Some Books Opposing Open Theism

In my November 3 “Some Books on Open Theism” post I included comments on two books opposing open theism, Bruce A. Ware’s God’s Lesser Glory and John M. Frame’s No Other God. Since then I’ve used both books extensively in expanding on “An Introduction to Open Theism” and become more appreciative of the former of them. Here I’ll repeat what I said about them in that post and make further observations on them. I’ll also comment on a recent book opposing open theism, Harry James Fox’s CrossCurrents: Making Sense of the Christian Life.

God’s Lesser Glory

My Initial Comment

book 4Bruce A. Ware’s God’s Lesser Glory (Crossway Books, 2000) passionately opposes open theism. It consists of an introduction, three main sections, and a conclusion. Part One, “What Does Open Theism Propose?”, summarizes the central elements of and support for open theism in two chapters, “The Perceived Inadequacy of the Classical Arminian View of God” and “The Perceived Benefits of Open Theism.” The author said that he sought fairness and accuracy in the description, and I think that he succeeded. Part Two, “What’s Wrong with Open Theism’s View of God?”, critiques the biblical, theological, and philosophical arguments supporting open theism in three chapters, “Assessing Open Theism’s Denial of Exhaustive Divine Foreknowledge,” “Scriptural Affirmation of Exhaustive Divine Foreknowledge,” and “The God Who Risks and the Assault on God’s Wisdom.” Although I was impressed by the Biblical evidence given by the author for exhaustive divine foreknowledge in the middle of the three chapters, I found his explanations of open theism’s straightforward reading of divine growth-in-knowledge and of divine repentance texts unnatural and thought that his discussion of the open theism view that the future is open and risk-filled misrepresented that view. Part Three, “What Difference Does It Make in Daily Life” focuses on three main areas of practical application of open theism to the Christian life in three chapters, “Harm to the Christian’s Life of Prayer,” “Weakening of Our Confidence in God’s Guidance,” and “Despair amid Suffering and Pain.” The whole section was disappointing to me because it seemed to be basically name-calling.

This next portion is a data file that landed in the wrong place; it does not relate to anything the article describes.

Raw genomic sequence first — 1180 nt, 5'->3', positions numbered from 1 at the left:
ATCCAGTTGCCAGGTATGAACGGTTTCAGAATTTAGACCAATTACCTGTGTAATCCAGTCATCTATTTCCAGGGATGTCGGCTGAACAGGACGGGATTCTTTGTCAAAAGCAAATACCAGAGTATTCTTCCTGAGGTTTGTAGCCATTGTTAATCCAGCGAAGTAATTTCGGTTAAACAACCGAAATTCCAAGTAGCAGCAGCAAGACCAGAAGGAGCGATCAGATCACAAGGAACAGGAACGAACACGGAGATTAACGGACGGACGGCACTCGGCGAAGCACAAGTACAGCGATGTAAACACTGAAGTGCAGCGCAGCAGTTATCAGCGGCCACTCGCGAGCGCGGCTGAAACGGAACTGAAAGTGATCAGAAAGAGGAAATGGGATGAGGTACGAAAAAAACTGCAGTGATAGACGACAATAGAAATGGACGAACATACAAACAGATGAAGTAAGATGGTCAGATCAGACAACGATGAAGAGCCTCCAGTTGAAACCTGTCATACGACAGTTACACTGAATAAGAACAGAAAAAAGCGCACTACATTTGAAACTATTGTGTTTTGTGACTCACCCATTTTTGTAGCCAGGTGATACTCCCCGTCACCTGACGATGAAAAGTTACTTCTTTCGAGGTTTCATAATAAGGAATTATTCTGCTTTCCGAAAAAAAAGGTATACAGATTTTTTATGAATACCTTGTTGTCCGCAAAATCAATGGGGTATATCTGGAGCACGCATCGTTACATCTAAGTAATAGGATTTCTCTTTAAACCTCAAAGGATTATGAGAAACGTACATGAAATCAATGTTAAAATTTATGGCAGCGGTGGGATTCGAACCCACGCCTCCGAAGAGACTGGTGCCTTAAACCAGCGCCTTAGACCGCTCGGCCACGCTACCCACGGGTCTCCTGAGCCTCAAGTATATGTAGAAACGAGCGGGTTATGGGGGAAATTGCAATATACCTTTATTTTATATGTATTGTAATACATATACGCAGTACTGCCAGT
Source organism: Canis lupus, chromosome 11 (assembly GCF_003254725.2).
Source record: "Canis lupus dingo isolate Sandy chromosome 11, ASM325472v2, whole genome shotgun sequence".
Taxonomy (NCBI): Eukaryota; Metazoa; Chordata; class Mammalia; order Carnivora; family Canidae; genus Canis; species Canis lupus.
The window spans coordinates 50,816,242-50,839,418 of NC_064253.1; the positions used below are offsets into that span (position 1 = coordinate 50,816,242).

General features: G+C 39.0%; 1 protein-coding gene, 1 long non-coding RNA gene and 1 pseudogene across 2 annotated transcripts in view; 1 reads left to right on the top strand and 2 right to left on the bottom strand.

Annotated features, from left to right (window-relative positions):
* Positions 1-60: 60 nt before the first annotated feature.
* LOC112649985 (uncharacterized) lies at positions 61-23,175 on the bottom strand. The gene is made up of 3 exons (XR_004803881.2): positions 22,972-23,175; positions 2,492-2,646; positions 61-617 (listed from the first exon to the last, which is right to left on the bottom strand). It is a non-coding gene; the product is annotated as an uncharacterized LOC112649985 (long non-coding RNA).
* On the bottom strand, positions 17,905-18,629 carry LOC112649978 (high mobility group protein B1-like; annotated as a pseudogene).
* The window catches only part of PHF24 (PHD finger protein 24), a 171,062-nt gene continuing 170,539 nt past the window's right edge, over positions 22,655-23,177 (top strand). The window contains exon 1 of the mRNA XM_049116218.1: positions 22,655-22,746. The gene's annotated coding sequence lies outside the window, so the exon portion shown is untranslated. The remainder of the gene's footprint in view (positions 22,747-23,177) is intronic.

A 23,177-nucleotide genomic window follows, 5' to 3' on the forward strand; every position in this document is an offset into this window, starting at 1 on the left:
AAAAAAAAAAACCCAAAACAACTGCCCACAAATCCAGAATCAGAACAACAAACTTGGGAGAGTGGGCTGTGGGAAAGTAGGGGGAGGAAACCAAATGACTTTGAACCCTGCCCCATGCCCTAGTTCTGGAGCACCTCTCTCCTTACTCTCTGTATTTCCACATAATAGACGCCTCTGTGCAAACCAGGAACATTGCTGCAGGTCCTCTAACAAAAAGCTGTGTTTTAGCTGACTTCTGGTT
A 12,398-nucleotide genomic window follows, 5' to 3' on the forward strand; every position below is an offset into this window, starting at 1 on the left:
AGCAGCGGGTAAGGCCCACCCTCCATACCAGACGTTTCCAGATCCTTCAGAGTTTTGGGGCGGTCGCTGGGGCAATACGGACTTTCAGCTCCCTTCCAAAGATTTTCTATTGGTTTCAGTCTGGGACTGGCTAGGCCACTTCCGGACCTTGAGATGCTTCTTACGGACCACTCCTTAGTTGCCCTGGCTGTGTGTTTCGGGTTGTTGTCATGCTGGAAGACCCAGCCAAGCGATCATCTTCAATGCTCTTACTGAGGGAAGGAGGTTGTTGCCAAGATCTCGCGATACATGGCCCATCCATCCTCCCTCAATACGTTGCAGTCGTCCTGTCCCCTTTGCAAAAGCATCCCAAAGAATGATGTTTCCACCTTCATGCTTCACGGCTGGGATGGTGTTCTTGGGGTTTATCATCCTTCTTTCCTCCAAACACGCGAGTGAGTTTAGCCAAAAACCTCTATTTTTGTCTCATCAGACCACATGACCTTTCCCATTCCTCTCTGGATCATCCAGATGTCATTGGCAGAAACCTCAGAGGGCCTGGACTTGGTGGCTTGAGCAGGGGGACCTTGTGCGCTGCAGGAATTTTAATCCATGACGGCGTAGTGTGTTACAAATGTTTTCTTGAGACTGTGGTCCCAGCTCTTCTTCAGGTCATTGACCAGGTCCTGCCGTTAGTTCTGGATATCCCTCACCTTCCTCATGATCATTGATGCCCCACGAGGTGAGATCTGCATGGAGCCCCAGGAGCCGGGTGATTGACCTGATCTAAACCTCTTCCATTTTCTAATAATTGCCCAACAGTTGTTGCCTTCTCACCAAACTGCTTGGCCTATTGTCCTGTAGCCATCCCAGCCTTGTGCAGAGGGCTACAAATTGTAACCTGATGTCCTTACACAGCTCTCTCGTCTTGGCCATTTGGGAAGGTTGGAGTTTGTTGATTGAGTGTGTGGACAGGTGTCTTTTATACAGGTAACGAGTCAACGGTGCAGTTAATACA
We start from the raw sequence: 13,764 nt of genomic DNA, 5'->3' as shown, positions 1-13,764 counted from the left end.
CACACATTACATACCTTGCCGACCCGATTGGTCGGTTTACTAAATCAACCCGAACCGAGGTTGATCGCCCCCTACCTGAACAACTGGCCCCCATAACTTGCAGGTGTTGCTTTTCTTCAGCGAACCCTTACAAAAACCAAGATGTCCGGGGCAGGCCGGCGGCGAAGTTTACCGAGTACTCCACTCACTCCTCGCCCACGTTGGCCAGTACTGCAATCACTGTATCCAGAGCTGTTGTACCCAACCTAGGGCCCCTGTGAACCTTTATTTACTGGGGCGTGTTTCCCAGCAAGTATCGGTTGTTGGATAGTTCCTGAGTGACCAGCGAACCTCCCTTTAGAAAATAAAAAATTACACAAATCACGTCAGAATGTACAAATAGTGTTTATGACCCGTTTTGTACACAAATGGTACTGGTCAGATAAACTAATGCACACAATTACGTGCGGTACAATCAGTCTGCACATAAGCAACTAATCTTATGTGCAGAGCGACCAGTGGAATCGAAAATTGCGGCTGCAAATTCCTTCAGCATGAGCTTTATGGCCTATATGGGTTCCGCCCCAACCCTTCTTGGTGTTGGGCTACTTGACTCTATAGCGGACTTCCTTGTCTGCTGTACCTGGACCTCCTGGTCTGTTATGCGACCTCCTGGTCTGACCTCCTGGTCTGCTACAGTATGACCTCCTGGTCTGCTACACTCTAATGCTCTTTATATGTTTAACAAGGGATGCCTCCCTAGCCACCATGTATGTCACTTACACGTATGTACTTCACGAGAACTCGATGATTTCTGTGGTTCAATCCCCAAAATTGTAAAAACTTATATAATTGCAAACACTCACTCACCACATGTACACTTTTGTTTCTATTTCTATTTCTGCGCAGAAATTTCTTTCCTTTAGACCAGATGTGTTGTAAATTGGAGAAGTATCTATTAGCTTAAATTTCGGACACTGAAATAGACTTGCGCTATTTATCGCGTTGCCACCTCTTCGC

Further Observations

Although I still think that Ware’s “explanations of open theism’s straightforward reading of divine growth-in-knowledge and of divine repentance texts [are] unnatural” and that his “discussion of the open theism view that the future is open and risk-filled misrepresent[s] that view,” I now have similar opinions of some open theistic explanations of the Biblical texts suggesting exhaustive divine foreknowledge and of their consideration of the classical view that the future is settled and thus unchangeable. I still think that open theism agrees with the Biblical evidence better than either Calvinism or Arminianism do, but I now realize that all views are faced with texts that are hard to explain from that viewpoint. Thus I now have more respect for Ware’s efforts in Part Two of God’s Lesser Glory to counter open theism’s view of God than I expressed above.

No Other God

My Initial Comment